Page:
Why Training Diapers Are Good For Sales and Bad For Toddlers

The holding habit can become deeply ingrained in children and persist for years, even into adulthood. I treat children of all ages — 4-year-olds, tweens, teens — and my patients’ difficulties usually date back to potty training.

Constipation is already epidemic in developed countries, largely due to our highly processed diet, our rush to potty train, and misguided school bathroom policies. So this major diaper brand is making a bad situation worse by shifting the timetable earlier.

The diaper brand insists the company isn’t pressuring parents. One executive told the Wall Street Journal: “We would never tell mom implicitly when to start. It’s a hard journey and it’s messy and time-consuming. We’re trying to help educate parents on the signs of readiness to help moms get comfortable with training.”

That sounds benign, but it’s not. The idea of putting a toddler in training diapers to help mom (and presumably child) “get comfortable” with training is misguided. Simply switching to training diapers sends a message that’s inappropriate for toddlers: I want you to try to stay dry!

In other words: I want you to hold your pee and poop.

But toddlers aren’t mature enough to receive this message. Staying dry actually is not the important thing; heeding your body’s signals — emptying promptly — is what matters. That is a more nuanced message, one more suitable for children closer to age 3.

Deciding every day when to poop and pee is a decision with consequences. The most seriously constipated among my patients are those who trained earliest. In other words, they’ve been in charge of their toileting — deciding when to hold and when to let it out — the longest. Often it takes [two] or [three] years for the holding habit to catch up to these kids, and that’s when they land in my clinic.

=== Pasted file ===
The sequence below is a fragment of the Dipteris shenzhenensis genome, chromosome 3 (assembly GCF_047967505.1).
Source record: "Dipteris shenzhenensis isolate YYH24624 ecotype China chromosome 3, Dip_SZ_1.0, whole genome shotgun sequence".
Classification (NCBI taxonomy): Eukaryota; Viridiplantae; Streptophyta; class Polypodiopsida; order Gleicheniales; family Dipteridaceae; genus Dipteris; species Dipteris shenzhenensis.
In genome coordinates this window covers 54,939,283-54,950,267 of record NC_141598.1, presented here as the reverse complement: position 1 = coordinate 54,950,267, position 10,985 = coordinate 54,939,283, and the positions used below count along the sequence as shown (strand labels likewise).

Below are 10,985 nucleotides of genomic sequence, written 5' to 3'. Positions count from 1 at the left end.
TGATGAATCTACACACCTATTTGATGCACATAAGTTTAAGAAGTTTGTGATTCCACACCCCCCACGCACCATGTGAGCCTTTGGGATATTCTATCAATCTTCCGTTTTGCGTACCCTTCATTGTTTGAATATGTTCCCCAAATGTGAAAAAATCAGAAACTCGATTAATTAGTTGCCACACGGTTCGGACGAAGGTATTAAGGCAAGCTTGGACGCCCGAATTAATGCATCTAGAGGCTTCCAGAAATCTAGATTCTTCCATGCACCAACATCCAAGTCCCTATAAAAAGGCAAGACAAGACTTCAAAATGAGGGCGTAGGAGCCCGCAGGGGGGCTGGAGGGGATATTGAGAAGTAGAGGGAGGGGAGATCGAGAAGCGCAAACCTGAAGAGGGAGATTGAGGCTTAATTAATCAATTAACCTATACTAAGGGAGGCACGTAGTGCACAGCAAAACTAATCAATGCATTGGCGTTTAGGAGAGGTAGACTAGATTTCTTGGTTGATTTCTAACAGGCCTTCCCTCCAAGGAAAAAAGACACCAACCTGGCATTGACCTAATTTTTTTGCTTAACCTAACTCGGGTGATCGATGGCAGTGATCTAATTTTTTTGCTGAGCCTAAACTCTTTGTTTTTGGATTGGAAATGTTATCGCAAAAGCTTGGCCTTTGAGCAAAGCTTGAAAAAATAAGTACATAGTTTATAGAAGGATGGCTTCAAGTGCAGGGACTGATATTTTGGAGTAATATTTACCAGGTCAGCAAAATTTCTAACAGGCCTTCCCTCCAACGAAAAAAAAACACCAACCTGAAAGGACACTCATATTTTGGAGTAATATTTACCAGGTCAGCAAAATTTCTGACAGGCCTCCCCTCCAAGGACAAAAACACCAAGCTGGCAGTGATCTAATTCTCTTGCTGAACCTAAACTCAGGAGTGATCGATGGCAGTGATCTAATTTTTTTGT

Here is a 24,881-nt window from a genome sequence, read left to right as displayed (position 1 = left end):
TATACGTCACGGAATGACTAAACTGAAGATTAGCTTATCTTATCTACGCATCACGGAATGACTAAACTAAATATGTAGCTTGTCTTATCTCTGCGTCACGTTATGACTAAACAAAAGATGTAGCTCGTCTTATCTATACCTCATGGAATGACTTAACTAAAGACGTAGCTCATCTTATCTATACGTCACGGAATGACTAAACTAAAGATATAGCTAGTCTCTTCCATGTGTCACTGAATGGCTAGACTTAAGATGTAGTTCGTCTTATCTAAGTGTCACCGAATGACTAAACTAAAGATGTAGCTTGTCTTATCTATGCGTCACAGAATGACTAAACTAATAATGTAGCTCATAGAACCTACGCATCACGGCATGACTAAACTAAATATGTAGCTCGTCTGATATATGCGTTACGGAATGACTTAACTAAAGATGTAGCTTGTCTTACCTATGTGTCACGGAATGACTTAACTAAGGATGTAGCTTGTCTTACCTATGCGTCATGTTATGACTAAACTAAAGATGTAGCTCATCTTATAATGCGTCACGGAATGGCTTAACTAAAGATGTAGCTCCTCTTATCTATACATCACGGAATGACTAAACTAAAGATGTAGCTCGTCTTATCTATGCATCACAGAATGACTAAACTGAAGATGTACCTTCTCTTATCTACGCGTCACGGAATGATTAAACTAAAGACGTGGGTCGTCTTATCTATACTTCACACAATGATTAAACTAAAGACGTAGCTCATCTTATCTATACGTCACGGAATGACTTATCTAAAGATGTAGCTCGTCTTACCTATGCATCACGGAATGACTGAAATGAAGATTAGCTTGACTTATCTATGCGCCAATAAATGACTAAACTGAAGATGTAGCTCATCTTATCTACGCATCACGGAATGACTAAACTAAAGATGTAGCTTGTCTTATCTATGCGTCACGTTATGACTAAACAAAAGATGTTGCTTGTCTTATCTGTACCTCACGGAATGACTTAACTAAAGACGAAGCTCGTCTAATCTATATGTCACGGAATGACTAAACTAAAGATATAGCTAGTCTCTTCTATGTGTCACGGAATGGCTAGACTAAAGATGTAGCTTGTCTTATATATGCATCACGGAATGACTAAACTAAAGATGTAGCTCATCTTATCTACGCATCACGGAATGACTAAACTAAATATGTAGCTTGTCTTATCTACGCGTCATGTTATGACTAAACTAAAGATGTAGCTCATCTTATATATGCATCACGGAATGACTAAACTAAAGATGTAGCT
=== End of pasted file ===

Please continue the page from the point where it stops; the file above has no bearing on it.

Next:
The diaper brand’s entire potty-training campaign — “Diapers are for babies. ‘Training pants’ are for big kids” — has an underlying message that pressures children, subtly shaming “big kids” who might not be ready to use the toilet.

Their own website describes the training pants as a “symbol to your child that it’s time to potty like a big kid.”

For an insightful explanation of why this message is so damaging, read Chapter 2, titled “Who’s My Big Boy?” of ParentSpeak, a new book by child advocate Jennifer Lehr. Lehr, reflecting on how she nudged her daughter to use the “big girl potty” too soon, writes: “It’s easy to cave to the pressure to do what everyone else seems to be doing.”

It’s especially easy to cave when a corporate giant like this brand, with 53 [percent] of the market, has made a strategic decision to apply pressure.

Steve Hodges, M.D.
Steve Hodges, M.D.
Steve Hodges, M.D., is an associate professor of pediatric urology at Wake Forest University School of Medicine and co-author of Bedwetting And Accidents Aren’t Your FaultIt’s No Accident, and The M.O.P. Book: A guide to the only proven way to STOP bedwetting and accidents. His website is BedwettingAndAccidents.com.

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